S25: Genome editing: revolution or another incremental step in the life sciences?
LANG, Alexander (Institute for Advanced Studies), SPÖK, Armin (TU Graz), GRIESSLER, Erich (Institute for Advanced Studies), Austria
In recent years, genome editing methods and especially CRISPR/Cas9 have been increasingly used for targeted modification of genes in laboratories around the world. Often described as a method more precise, faster, cheaper, and easier to handle compared to genetic tools available so far, CRISPR/Cas9 has been applied to alter genes of microorganisms, animals, plants, and human cells or embryos. Other than genetic engineering procedures before, it can make multiple genetic modifications at a time and without introducing foreign genes. Certain modifications by genome editing cannot be identified. On the one hand, CRISPR/Cas9 has been hailed as a game changer for basic genetic research and applied biotechnology alike. On the other hand, concerns against the use of genome editing for different purposes have been raised, similar to concerns about gene engineering methods used so far. Recently, the European Court of Justice classified organisms modified by genome editing in legal terms as genetically modified organisms even if the modification could also have emerged by traditional breeding or in nature.
This session deals with the question, if and in what particular way genome editing is a radically new technology changing the way of how humans can influence and control the genetic makeup of organisms (and of human itself). Thereby, it does not solely focus on how these technologies compare to previous approaches on a technical level. It is of interest, how genome editing differs with regards to the goals, applications, wider societal impacts and policy challenges of R&D in medicine, agriculture, and industrial biotechnology. Another issue is the societal co-construction of this technology and its application through different discourses: how is genome editing – both, the process and its result – framed by different societal actors.
The session is open for presentations or other inputs from different disciplinary backgrounds dealing with genome editing in various areas including but not limited to agriculture, medicine, or industry.
KEYWORDS: genome editing, disruptive innovation, CRISPR/Cas9, genetic engineering
S26: Governing life science in the age of globalization: security, ethics, and emotions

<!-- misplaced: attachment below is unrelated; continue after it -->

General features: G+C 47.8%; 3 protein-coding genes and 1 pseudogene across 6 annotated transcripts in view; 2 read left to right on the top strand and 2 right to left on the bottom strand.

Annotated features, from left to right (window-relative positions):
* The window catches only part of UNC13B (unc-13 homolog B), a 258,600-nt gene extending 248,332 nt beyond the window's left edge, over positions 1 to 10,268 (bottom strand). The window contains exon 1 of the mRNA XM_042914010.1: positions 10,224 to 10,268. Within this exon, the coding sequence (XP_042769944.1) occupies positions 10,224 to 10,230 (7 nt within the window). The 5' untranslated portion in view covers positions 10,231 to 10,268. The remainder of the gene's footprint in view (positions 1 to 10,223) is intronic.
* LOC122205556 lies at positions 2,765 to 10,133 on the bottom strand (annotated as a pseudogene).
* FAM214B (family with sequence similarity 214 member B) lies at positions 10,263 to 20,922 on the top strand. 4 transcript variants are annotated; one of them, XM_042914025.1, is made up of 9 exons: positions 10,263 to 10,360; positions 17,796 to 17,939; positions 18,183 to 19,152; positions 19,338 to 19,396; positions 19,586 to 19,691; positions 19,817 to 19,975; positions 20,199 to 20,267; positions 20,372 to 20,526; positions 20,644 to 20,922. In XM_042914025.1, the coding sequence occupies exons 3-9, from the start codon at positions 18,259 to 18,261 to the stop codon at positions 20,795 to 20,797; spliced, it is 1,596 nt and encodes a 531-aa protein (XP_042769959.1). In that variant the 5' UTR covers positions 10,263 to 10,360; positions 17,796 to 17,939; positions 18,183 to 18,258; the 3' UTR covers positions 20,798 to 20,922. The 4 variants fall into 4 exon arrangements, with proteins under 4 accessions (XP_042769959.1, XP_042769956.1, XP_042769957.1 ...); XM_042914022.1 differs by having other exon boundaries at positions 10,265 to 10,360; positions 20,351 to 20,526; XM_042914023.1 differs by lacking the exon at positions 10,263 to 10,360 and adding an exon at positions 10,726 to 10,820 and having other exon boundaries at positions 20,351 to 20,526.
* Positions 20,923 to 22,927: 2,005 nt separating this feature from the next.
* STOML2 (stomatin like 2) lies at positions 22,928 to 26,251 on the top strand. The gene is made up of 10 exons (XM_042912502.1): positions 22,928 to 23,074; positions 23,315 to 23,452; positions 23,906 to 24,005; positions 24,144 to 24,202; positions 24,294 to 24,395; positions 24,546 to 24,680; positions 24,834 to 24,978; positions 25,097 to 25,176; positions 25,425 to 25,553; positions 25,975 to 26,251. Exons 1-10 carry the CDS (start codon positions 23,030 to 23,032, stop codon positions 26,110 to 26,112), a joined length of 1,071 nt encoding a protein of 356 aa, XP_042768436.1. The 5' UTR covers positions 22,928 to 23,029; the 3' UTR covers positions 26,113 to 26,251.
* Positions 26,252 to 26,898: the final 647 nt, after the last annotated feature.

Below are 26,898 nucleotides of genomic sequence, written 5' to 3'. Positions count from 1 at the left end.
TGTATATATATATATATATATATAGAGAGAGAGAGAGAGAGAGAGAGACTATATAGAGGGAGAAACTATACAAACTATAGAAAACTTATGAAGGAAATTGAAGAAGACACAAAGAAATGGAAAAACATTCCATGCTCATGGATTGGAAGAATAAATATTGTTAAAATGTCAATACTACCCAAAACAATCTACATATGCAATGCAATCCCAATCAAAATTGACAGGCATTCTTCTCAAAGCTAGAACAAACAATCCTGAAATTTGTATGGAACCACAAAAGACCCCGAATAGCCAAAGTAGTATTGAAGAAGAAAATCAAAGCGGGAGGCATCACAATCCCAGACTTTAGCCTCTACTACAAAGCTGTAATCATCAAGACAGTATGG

RYCHNOVSKA, Dagmar (Institute for Advanced Studies), Austria
From personalized medicine to agricultural biotechnologies, life sciences promise many benefits for the society in the 21st century. Advancements in life sciences are on the one hand driven by the desires of our societies that aim at progress, efficiency, and welfare, but on the other hand such advancements directly contribute to the dynamic social and political transformations that we experience. In the age of globalization, life sciences become a part of the paradoxes that we seek to manage as societies: techno-optimism meets the mistrust in science and expertise, the praise of increasing interconnectedness of the world including the prospects for mobility and sharing does not erase demands for control and security, and new possibilities are weighted against new risks and undesired side-effects of research. The collection and sharing of big medical data is just one example of promising, yet also contested scientific practices which have gained attention in the past decade.
The conduct of research in life sciences together with the way its knowledge and technologies are integrated to the society and used in political governance stirs not only positive but also negative emotions. In other words, many aspects of life sciences become subject to legal, ethical, environmental or security controversies that turn debates over science into battlegrounds where social values and principles are negotiated. In order to understand how life sciences contribute to the changes that we experience as both individuals and societies, we need to open up the process of their meaning-making.
The aim of this section is to bring together researchers with the interest in studying the challenges and controversies related to the contemporary research and innovation in life sciences. How are such controversies constructed and dealt with in the society? How does the framing of these issues affect the prospects of their politicization and shape the governance of life sciences? Who and on what grounds can participate in decision-making on life scientific research and innovation? Who has access to research data and research results? How are these further used in the society, business, and political governance? How does knowledge, technologies, data and data management practices in life sciences travel and translate to new contexts? In sum, by exploring these and similar questions, the section will look at the new challenges in biological and medical research and innovation, unpack the social and political context in which they take place, and explore the prospects of their governance in the age of globalized socio-technical relations and globalized risks.
KEYWORDS: life sciences, controversy, security, ethics, governance, emotions